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Tiger Woods will make his return to golf at Hero World Challenge

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Tiger commits to playing in the Hero World Challenge, the same event where he made an ill-fated, chipping yips-laden return to professional golf in the recent past and where he dazzled us for a fleeting few rounds last year.

Hero World Challenge - Final Round Photo by Christian Petersen/Getty Images

Tiger Woods, seemingly starring in a remake of Groundhog Day, will try to get it right this time when he makes yet another long-awaited return to the PGA Tour at the Nov. 30-Dec. 3 Hero World Challenge.

The host of the limited-field, no-cut event in the Bahamas signaled on Oct. 30 his intentions to stage the latest in a string of comebacks from injury when he committed to play in his first competitive round since February.

“I am excited to return to competitive golf at the Hero World Challenge,” Woods, a five-time winner of the event, said in a statement. “Albany is the perfect setting and it will be great to join this outstanding field. I want to thank Pawan Munjal and Hero MotoCorp for their continued support of this tournament and my foundation. I would also like to thank the fans for their unwavering support during my injury.”

Tiger watchers will recall that Woods made his last shot that mattered in a dismal, 5-over 77 first round of the Dubai Desert Classic and withdrew before the start of day two. And then in April he underwent his fourth back surgery (this one a “fusion,” which was different from previous microdiscectomies) and has been on the sidelines since, though a series of “making progress” videos in which he has advanced from chipping and putting to actual long swings, as well as eyewitness accounts and a former coach’s guarantee of his return at the Hero, presaged Woods’ next attempt to get back inside the ropes.

It has been an eventful nine or so months for the formerly top-ranked player who has plummeted to 1,180th in the world. There was that DUI arrest on Memorial Day (and subsequent guilty plea for reckless driving at the end of October), after which we heard little from Tiger until his stint as vice captain at the Presidents Cup, where he stunned the golf world by conceding there was “definitely" a possibility he may never play again.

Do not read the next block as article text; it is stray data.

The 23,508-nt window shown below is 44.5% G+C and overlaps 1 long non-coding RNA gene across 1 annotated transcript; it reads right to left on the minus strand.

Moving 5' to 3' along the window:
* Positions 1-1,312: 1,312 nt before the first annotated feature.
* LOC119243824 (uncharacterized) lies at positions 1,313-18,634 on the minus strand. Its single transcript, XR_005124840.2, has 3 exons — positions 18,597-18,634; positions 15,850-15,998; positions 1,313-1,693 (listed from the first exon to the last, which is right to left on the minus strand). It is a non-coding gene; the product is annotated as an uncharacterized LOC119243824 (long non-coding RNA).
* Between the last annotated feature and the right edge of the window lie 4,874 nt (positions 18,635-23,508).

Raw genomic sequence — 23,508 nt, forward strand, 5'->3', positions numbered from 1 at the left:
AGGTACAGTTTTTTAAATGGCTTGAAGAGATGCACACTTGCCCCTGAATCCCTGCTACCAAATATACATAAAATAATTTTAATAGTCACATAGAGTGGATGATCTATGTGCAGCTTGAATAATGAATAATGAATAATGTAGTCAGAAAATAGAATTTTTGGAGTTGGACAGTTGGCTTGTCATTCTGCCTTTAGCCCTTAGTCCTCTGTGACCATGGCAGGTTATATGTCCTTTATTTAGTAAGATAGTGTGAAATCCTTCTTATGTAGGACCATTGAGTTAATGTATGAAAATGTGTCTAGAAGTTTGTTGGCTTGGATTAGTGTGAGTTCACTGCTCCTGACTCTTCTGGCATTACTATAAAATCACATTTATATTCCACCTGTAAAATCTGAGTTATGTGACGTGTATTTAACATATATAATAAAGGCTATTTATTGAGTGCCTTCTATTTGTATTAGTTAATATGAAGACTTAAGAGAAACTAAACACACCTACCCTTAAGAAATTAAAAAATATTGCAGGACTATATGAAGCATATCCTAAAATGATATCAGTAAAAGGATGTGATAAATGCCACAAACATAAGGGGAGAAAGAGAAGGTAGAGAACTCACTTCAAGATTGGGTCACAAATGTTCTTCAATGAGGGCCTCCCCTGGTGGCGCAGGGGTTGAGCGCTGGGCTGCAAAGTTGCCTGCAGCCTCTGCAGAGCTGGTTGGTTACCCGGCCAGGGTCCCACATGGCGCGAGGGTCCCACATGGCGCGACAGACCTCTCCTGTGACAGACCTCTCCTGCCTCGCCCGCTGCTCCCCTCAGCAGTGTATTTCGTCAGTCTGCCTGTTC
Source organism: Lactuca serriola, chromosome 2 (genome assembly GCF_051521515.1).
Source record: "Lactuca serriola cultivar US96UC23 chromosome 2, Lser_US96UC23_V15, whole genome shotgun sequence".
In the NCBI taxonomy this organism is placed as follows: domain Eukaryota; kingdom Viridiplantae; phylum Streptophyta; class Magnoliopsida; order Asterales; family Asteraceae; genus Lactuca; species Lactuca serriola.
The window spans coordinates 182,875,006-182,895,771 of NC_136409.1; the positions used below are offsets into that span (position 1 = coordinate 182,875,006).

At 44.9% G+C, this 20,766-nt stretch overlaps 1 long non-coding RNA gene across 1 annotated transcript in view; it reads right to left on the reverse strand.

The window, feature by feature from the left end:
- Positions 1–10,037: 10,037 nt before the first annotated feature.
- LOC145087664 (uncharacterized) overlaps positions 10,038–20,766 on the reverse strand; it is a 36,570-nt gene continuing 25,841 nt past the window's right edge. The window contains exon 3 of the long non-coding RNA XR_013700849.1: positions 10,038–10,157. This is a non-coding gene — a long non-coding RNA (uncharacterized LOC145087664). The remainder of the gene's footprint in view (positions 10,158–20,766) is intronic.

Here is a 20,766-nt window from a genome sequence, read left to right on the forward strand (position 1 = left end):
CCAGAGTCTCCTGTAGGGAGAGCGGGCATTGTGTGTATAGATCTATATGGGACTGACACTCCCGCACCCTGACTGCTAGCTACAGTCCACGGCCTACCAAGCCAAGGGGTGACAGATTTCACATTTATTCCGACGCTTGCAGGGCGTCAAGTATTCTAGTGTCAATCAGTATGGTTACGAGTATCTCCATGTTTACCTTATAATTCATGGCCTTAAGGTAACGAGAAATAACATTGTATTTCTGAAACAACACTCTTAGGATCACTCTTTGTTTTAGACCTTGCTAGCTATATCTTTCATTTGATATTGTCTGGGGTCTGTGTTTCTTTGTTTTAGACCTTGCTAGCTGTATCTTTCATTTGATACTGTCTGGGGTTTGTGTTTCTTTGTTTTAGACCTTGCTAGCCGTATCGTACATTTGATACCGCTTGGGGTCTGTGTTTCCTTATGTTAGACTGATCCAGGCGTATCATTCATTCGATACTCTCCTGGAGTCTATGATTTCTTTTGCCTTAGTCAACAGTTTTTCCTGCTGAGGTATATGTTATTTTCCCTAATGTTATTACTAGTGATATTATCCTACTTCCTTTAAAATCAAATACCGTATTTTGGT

After that, Woods soon reclaimed his spot as the game’s chief newsmaker as he showed us, via social media, the progress he's made in his swing, including a “return of the stinger.”

Then he showed up at the second game of the World Series in Los Angeles to cheer for the home team.

And now the announcement about his entry into the World Challenge, which apparently left a sponsor’s exemption space open for him when organizers announced a few weeks ago just 16 of the 18 players who would be there. That two spots were left open, when the full field is usually announced, obviously ignited more speculation that Tiger was going to try for his Bahamas event. Daniel Berger will round out the final spot in the field.

Perhaps the only observer who saw this coming was Tiger’s ex-coach Hank Haney, who pretty much guaranteed on a recent SiriusXM PGA Tour Radio broadcast that his former student would indeed be on the tee sheet in the Bahamas.

“They're going to toy with everybody, because it's just what they do. But he’s playing at the Hero World Challenge. He’s not going to wait until February to play again,” Haney said. “I know you’re going to see him, you’re going to see him at the Hero.”

Woods has professed to take it slowly in his recovery from back fusion surgery in April, but with each new swing video and eyewitness account of how well Tiger was playing on his home course, it was clear he was ready to begin the next phase of his playing career.

Of course, we have been down this golf path before, what with Golf Channel’s Tim Rosaforte’s report about that 66 Tiger shot at Medalist in April 2015, Woods’ “progressing nicely” video back in February 2016, and that near-DFL finish at last year’s Hero.

So with that dose of reality as a backdrop, here’s hoping Tiger really can make a go of it this time without any health- or performance-related setbacks.